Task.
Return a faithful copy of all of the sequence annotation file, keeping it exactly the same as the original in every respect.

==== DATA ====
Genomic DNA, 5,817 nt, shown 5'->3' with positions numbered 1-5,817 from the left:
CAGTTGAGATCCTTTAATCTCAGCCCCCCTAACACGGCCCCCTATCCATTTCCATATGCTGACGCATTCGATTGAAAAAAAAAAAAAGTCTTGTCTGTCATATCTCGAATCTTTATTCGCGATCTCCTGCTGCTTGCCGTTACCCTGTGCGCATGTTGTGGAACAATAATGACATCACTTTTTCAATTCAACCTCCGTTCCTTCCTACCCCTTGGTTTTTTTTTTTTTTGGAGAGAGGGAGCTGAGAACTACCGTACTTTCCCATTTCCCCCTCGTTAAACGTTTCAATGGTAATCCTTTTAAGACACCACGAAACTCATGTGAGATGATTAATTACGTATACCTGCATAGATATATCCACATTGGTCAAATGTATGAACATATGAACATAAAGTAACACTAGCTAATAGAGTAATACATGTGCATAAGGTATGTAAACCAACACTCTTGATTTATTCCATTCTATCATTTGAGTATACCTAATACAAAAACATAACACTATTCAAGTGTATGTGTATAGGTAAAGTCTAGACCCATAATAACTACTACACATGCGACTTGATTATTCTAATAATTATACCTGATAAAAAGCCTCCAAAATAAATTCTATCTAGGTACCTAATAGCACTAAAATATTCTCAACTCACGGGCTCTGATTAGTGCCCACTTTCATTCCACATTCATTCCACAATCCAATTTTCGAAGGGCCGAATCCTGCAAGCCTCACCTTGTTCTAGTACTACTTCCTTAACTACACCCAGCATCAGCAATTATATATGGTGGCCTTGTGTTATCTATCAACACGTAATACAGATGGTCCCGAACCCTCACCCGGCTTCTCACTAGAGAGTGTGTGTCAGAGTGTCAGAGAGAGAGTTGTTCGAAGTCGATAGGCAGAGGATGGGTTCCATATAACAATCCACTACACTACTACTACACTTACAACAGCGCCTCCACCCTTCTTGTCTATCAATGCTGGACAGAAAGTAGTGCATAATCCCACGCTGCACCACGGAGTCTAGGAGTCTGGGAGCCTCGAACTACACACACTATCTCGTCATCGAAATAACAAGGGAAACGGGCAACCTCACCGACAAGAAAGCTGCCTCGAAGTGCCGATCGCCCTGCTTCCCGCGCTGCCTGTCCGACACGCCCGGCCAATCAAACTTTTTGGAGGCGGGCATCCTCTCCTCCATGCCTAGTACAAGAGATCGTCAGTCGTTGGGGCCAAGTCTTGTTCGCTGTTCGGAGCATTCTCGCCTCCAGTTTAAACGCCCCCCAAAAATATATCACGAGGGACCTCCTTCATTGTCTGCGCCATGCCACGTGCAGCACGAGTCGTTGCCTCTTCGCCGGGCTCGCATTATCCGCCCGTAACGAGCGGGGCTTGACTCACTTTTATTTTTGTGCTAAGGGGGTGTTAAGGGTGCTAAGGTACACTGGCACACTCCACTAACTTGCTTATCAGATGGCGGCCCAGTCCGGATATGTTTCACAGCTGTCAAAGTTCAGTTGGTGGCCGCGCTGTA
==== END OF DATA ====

Genomic DNA, 5,817 nt, shown 5'->3' with positions numbered 1-5,817 from the left:
CAGTTGAGATCCTTTAATCTCAGCCCCCCTAACACGGCCCCCTATCCATTTCCATATGCTGACGCATTCGATTGAAAAAAAAAAAAAGTCTTGTCTGTCATATCTCGAATCTTTATTCGCGATCTCCTGCTGCTTGCCGTTACCCTGTGCGCATGTTGTGGAACAATAATGACATCACTTTTTCAATTCAACCTCCGTTCCTTCCTACCCCTTGGTTTTTTTTTTTTTTGGAGAGAGGGAGCTGAGAACTACCGTACTTTCCCATTTCCCCCTCGTTAAACGTTTCAATGGTAATCCTTTTAAGACACCACGAAACTCATGTGAGATGATTAATTACGTATACCTGCATAGATATATCCACATTGGTCAAATGTATGAACATATGAACATAAAGTAACACTAGCTAATAGAGTAATACATGTGCATAAGGTATGTAAACCAACACTCTTGATTTATTCCATTCTATCATTTGAGTATACCTAATACAAAAACATAACACTATTCAAGTGTATGTGTATAGGTAAAGTCTAGACCCATAATAACTACTACACATGCGACTTGATTATTCTAATAATTATACCTGATAAAAAGCCTCCAAAATAAATTCTATCTAGGTACCTAATAGCACTAAAATATTCTCAACTCACGGGCTCTGATTAGTGCCCACTTTCATTCCACATTCATTCCACAATCCAATTTTCGAAGGGCCGAATCCTGCAAGCCTCACCTTGTTCTAGTACTACTTCCTTAACTACACCCAGCATCAGCAATTATATATGGTGGCCTTGTGTTATCTATCAACACGTAATACAGATGGTCCCGAACCCTCACCCGGCTTCTCACTAGAGAGTGTGTGTCAGAGTGTCAGAGAGAGAGTTGTTCGAAGTCGATAGGCAGAGGATGGGTTCCATATAACAATCCACTACACTACTACTACACTTACAACAGCGCCTCCACCCTTCTTGTCTATCAATGCTGGACAGAAAGTAGTGCATAATCCCACGCTGCACCACGGAGTCTAGGAGTCTGGGAGCCTCGAACTACACACACTATCTCGTCATCGAAATAACAAGGGAAACGGGCAACCTCACCGACAAGAAAGCTGCCTCGAAGTGCCGATCGCCCTGCTTCCCGCGCTGCCTGTCCGACACGCCCGGCCAATCAAACTTTTTGGAGGCGGGCATCCTCTCCTCCATGCCTAGTACAAGAGATCGTCAGTCGTTGGGGCCAAGTCTTGTTCGCTGTTCGGAGCATTCTCGCCTCCAGTTTAAACGCCCCCCAAAAATATATCACGAGGGACCTCCTTCATTGTCTGCGCCATGCCACGTGCAGCACGAGTCGTTGCCTCTTCGCCGGGCTCGCATTATCCGCCCGTAACGAGCGGGGCTTGACTCACTTTTATTTTTGTGCTAAGGGGGTGTTAAGGGTGCTAAGGTACACTGGCACACTCCACTAACTTGCTTATCAGATGGCGGCCCAGTCCGGATATGTTTCACAGCTGTCAAAGTTCAGTTGGTGGCCGCGCTGTA